Trayvon Martin march and rally highlights education
By Derek Joy
The Trayvon Martin Foundation (TMF) hosted a march and rally in Miami Gardens three days after what would have been Martin’s 19th birthday and nearly two years after he was senselessly shot and killed by George Zimmerman in Sanford, Fla.
Several hundred participants gathered at Carol City Park for the one mile march to the Betty T. Ferguson Complex. The event came off at a time when Zimmerman made a failed attempt to profit as a participant in a celebrity boxing match.
There was more to the March and rally than the memory of Martin. It was a part of the continuing focus on the need to change Florida’s controversial “Stand Your Ground” (SYG) law.
That is the message de-livered by Martin’s parents, Sybrina Fulton and Tracy Martin. The message was further driven home by actor/singer Jamie Foxx, media personality Michael Baisden and others who spoke and performed on this day.
“We’re trying to bring the community together, trying to educate people on the laws,” said Tracy Martin. “There are significant long term benefits from this event.
“The Foundation has mentoring programs, helping students in schools to avoid violence. We’re working with other families who lost someone to violence, trying to help them get through it.”
Obviously, the grieving process is difficult, to say the least. Even more so when the killer is allowed to go free under a self defense pretense made possible by the subjective application of the SYG law.
Zimmerman, who masqueraded as a neighborhood watch volunteer where there was no legally constituted neighborhood crime watch organization, was acquitted of second degree murder charges last July.
He notified police of a suspicious character, ignored their advice not to pursue Trayvon Martin, while saying, “They always get away.” Zimmerman then confronted Trayvon, fought with, then shot and killed him.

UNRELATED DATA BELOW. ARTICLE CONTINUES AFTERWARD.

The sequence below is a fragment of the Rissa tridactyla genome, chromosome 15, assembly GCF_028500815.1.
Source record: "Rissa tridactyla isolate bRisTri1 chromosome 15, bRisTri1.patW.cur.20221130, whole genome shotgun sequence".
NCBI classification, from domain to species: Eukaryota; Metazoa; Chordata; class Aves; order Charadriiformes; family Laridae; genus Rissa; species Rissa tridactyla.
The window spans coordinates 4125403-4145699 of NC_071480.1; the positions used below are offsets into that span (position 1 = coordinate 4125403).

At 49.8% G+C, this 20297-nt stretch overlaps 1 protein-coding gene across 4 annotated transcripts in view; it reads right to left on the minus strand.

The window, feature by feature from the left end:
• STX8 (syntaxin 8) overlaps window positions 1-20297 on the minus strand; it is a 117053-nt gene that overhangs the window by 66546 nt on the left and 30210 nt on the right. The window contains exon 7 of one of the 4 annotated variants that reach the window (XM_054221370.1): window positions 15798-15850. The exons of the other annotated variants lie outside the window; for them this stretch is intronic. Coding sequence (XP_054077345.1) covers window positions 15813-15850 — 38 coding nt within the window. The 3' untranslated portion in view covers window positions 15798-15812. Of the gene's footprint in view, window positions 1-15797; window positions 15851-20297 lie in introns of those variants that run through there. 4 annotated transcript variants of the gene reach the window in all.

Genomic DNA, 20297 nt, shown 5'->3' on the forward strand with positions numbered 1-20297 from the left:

“I think this kind of event helps people to remember how the law is applied,” said Miami Gardens Mayor Oliver Gilbert III. “Something that’s subjective shouldn’t be a part of the law.”
“This reminds people that there are bad people and bad situations exist,” added Gilbert, who noted a different set of circumstances in the Zimmerman trial and that of Marissa Alexander.
Alexander was denied a self defense claim under the SYG law when she fired a warning shot in the ceiling of her home in Jacksonville. An active restraining order was in place against her estranged husband, who was allegedly threatening her.
She walked to her car, got a firearm, returned and fired a warning shot in the ceiling, reportedly in the presence of children. Alexander was sentenced to 20 years and subsequently won a new trial.
No one was killed or injured in that case. Trayvon was killed by Zimmerman, who initiated the confrontation against the advice of a Sanford Police Department 911 Dispatcher.
“I’m here to support the Mar-tin family,” said Broward County Mayor Barabar Sharief. “I know how that affects a family. My father was killed by gun violence when I was 14.”
Tracy Martin said, “Looking through my eyes, there is a big difference in the two cases; she shot in the ceiling, my son was shot in the heart.
“There are too many glitches in the law. You have a right to self defense… In my son’s case, self defense didn’t apply.”